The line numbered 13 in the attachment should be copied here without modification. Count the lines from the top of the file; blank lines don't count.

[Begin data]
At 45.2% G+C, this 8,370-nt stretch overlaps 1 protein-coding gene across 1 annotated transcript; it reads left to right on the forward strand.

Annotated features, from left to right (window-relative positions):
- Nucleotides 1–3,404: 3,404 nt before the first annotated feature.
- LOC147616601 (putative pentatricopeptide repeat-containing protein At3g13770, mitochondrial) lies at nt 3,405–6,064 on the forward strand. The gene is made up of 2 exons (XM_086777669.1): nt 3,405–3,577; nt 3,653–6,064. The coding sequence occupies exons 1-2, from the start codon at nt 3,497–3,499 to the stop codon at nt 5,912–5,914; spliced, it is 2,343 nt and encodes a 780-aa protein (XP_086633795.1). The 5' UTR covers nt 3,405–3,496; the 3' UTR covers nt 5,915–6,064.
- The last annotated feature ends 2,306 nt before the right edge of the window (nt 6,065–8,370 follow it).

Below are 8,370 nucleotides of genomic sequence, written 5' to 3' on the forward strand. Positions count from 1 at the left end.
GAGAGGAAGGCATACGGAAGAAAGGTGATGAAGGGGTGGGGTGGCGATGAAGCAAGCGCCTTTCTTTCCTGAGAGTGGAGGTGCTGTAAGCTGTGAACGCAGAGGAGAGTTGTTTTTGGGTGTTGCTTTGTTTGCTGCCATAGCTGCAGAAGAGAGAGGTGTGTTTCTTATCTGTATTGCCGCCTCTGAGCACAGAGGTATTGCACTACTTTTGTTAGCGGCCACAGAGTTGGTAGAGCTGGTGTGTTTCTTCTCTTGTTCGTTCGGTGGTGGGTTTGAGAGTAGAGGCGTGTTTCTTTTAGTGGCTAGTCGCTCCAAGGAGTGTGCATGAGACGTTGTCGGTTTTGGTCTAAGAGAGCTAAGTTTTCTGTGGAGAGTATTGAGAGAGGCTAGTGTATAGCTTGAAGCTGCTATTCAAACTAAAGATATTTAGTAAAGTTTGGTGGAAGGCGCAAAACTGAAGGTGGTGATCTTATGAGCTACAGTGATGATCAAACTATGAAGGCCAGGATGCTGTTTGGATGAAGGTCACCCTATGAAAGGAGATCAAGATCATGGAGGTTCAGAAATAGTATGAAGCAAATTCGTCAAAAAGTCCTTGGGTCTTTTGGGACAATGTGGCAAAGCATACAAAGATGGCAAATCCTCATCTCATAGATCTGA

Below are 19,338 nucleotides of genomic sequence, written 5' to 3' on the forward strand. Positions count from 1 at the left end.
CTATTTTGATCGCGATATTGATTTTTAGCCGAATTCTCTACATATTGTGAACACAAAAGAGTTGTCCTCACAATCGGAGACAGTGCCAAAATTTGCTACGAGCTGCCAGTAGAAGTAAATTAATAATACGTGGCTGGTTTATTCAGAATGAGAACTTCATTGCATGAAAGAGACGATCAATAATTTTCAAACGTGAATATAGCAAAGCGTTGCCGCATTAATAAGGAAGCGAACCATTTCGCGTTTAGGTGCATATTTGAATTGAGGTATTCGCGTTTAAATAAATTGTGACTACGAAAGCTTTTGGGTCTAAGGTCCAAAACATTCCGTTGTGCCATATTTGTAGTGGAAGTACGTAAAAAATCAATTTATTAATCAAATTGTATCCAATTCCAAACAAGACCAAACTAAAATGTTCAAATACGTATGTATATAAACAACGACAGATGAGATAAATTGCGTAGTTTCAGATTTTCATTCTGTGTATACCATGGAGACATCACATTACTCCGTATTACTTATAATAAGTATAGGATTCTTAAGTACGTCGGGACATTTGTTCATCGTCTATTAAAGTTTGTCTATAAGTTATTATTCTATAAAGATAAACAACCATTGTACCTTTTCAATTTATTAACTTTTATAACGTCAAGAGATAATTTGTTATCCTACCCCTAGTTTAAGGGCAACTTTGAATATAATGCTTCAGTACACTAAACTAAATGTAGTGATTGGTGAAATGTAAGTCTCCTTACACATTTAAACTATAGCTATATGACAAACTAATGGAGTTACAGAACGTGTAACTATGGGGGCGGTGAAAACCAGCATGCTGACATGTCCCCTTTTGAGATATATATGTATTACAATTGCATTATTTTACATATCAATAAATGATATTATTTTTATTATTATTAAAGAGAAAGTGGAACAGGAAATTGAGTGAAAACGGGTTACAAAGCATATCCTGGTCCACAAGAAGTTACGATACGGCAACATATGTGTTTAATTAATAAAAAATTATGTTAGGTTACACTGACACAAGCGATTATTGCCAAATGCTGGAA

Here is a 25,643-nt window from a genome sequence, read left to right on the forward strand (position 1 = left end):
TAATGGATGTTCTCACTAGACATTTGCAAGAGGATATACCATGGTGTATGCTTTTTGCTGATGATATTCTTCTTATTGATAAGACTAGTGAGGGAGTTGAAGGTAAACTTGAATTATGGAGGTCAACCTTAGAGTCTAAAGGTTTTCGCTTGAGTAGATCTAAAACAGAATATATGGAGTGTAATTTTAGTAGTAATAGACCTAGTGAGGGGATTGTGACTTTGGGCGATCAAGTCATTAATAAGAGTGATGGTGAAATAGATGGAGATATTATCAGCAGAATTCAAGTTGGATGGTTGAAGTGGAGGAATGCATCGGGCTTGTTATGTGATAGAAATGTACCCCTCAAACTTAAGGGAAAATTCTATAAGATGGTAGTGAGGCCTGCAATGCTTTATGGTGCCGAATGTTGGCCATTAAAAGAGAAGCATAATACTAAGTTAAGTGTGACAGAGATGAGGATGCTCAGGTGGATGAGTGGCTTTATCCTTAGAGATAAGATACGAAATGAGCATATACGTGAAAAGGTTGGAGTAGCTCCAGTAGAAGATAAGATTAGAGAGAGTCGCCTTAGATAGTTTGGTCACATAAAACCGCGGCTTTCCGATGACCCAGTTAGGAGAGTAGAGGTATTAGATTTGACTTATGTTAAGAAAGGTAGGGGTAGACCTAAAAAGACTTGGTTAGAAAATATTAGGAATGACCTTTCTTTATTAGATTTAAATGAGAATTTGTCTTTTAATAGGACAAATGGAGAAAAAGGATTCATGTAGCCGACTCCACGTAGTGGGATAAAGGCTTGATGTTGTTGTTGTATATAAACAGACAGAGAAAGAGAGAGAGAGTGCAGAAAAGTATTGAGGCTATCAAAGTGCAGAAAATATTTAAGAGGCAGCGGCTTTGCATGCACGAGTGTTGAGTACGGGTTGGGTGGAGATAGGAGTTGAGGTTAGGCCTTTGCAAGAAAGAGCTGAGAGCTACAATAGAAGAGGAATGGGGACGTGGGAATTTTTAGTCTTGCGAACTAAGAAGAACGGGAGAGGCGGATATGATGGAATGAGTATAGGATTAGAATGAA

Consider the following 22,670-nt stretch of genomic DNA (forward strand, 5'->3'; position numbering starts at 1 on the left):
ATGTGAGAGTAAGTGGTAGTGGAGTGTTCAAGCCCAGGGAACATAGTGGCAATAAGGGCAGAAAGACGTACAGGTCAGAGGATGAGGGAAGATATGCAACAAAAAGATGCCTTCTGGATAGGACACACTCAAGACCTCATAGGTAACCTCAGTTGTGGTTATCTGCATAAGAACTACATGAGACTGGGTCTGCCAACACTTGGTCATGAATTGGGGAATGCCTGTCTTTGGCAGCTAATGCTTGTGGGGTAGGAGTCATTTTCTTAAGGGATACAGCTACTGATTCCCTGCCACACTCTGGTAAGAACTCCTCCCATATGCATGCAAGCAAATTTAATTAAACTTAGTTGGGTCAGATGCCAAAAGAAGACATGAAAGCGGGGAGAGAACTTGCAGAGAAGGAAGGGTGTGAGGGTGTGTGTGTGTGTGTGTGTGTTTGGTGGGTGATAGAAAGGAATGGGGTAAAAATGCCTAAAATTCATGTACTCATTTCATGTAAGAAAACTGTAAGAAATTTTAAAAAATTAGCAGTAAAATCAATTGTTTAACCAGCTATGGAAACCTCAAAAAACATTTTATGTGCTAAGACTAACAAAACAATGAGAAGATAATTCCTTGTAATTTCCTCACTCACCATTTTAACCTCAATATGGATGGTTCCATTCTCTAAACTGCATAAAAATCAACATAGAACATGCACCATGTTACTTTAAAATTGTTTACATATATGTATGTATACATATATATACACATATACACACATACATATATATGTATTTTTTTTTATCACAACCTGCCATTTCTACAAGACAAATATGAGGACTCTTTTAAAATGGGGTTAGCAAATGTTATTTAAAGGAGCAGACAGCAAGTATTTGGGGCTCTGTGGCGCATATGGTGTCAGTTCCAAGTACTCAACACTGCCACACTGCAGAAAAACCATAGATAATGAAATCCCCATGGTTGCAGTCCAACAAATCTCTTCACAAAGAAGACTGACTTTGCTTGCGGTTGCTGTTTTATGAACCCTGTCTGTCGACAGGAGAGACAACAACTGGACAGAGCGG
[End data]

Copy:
ATGTGAGAGTAAGTGGTAGTGGAGTGTTCAAGCCCAGGGAACATAGTGGCAATAAGGGCAGAAAGACGTACAGGTCAGAGGATGAGGGAAGATATGCAACAAAAAGATGCCTTCTGGATAGGACACACTCAAGACCTCATAGGTAACCTCAGTTGTGGTTATCTGCATAAGAACTACATGAGACTGGGTCTGCCAACACTTGGTCATGAATTGGGGAATGCCTGTCTTTGGCAGCTAATGCTTGTGGGGTAGGAGTCATTTTCTTAAGGGATACAGCTACTGATTCCCTGCCACACTCTGGTAAGAACTCCTCCCATATGCATGCAAGCAAATTTAATTAAACTTAGTTGGGTCAGATGCCAAAAGAAGACATGAAAGCGGGGAGAGAACTTGCAGAGAAGGAAGGGTGTGAGGGTGTGTGTGTGTGTGTGTGTGTTTGGTGGGTGATAGAAAGGAATGGGGTAAAAATGCCTAAAATTCATGTACTCATTTCATGTAAGAAAACTGTAAGAAATTTTAAAAAATTAGCAGTAAAATCAATTGTTTAACCAGCTATGGAAACCTCAAAAAACATTTTATGTGCTAAGACTAACAAAACAATGAGAAGATAATTCCTTGTAATTTCCTCACTCACCATTTTAACCTCAATATGGATGGTTCCATTCTCTAAACTGCATAAAAATCAACATAGAACATGCACCATGTTACTTTAAAATTGTTTACATATATGTATGTATACATATATATACACATATACACACATACATATATATGTATTTTTTTTTATCACAACCTGCCATTTCTACAAGACAAATATGAGGACTCTTTTAAAATGGGGTTAGCAAATGTTATTTAAAGGAGCAGACAGCAAGTATTTGGGGCTCTGTGGCGCATATGGTGTCAGTTCCAAGTACTCAACACTGCCACACTGCAGAAAAACCATAGATAATGAAATCCCCATGGTTGCAGTCCAACAAATCTCTTCACAAAGAAGACTGACTTTGCTTGCGGTTGCTGTTTTATGAACCCTGTCTGTCGACAGGAGAGACAACAACTGGACAGAGCGG